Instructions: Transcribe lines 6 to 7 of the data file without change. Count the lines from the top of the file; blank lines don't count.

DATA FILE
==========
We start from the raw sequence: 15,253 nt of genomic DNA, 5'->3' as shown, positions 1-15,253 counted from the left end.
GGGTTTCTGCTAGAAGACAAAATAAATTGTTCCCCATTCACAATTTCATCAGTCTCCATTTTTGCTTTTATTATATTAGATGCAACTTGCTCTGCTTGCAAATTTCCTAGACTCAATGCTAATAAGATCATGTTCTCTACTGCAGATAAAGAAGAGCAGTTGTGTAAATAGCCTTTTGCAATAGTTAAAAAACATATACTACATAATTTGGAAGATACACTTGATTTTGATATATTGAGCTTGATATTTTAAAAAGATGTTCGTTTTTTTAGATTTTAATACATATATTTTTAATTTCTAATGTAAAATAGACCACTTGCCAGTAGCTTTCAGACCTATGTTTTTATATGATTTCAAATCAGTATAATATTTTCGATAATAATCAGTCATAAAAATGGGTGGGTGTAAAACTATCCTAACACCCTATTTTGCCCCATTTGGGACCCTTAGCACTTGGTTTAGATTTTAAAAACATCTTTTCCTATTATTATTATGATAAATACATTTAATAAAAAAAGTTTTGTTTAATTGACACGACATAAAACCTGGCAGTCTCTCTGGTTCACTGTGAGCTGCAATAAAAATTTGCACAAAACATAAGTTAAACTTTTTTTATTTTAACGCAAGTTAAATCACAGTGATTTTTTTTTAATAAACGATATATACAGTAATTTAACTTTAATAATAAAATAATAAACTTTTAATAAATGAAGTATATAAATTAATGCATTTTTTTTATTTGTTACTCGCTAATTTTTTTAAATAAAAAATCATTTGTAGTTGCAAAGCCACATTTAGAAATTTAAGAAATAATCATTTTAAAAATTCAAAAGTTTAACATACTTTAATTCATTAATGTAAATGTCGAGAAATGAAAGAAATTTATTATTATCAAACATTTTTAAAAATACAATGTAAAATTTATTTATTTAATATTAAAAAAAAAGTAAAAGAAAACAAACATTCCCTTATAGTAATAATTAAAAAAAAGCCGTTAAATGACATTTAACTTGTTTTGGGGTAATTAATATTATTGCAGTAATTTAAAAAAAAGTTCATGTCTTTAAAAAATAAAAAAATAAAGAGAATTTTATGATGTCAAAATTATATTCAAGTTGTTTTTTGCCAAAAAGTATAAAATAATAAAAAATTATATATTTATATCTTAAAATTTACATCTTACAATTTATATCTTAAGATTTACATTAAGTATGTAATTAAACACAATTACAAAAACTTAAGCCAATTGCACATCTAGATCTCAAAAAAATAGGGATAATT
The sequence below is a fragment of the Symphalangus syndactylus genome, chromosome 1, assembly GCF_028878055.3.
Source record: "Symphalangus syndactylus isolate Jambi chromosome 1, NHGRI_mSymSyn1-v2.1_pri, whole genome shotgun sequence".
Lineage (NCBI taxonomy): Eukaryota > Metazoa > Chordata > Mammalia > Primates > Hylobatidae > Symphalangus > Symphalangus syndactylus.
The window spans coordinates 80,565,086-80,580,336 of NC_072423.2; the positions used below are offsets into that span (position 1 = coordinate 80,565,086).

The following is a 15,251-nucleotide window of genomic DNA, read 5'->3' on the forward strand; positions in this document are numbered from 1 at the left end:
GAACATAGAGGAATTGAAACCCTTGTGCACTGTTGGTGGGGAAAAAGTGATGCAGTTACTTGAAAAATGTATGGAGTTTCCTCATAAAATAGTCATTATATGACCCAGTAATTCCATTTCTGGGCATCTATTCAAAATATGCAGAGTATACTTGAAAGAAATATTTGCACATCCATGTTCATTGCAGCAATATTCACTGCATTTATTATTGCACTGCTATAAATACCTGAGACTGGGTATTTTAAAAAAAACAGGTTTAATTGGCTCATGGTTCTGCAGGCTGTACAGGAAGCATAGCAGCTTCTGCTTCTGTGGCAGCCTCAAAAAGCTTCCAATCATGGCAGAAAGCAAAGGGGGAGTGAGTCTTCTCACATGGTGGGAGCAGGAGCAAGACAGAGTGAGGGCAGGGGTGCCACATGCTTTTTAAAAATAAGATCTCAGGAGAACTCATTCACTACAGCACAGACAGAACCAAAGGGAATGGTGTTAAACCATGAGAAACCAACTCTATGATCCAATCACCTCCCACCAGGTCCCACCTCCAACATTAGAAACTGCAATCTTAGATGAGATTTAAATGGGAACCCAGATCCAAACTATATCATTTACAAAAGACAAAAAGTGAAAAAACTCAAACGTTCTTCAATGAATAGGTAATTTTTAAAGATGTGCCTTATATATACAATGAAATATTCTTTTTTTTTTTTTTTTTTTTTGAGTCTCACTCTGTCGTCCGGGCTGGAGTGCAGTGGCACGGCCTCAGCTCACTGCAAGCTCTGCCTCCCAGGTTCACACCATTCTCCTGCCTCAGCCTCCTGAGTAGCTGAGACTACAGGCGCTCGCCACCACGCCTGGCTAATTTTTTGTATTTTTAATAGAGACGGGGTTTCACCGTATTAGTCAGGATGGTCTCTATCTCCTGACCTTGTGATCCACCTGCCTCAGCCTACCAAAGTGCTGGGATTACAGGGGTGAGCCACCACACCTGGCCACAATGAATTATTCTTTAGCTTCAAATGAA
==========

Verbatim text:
The window spans coordinates 80,565,086-80,580,336 of NC_072423.2; the positions used below are offsets into that span (position 1 = coordinate 80,565,086).

The following is a 15,251-nucleotide window of genomic DNA, read 5'->3' on the forward strand; positions in this document are numbered from 1 at the left end: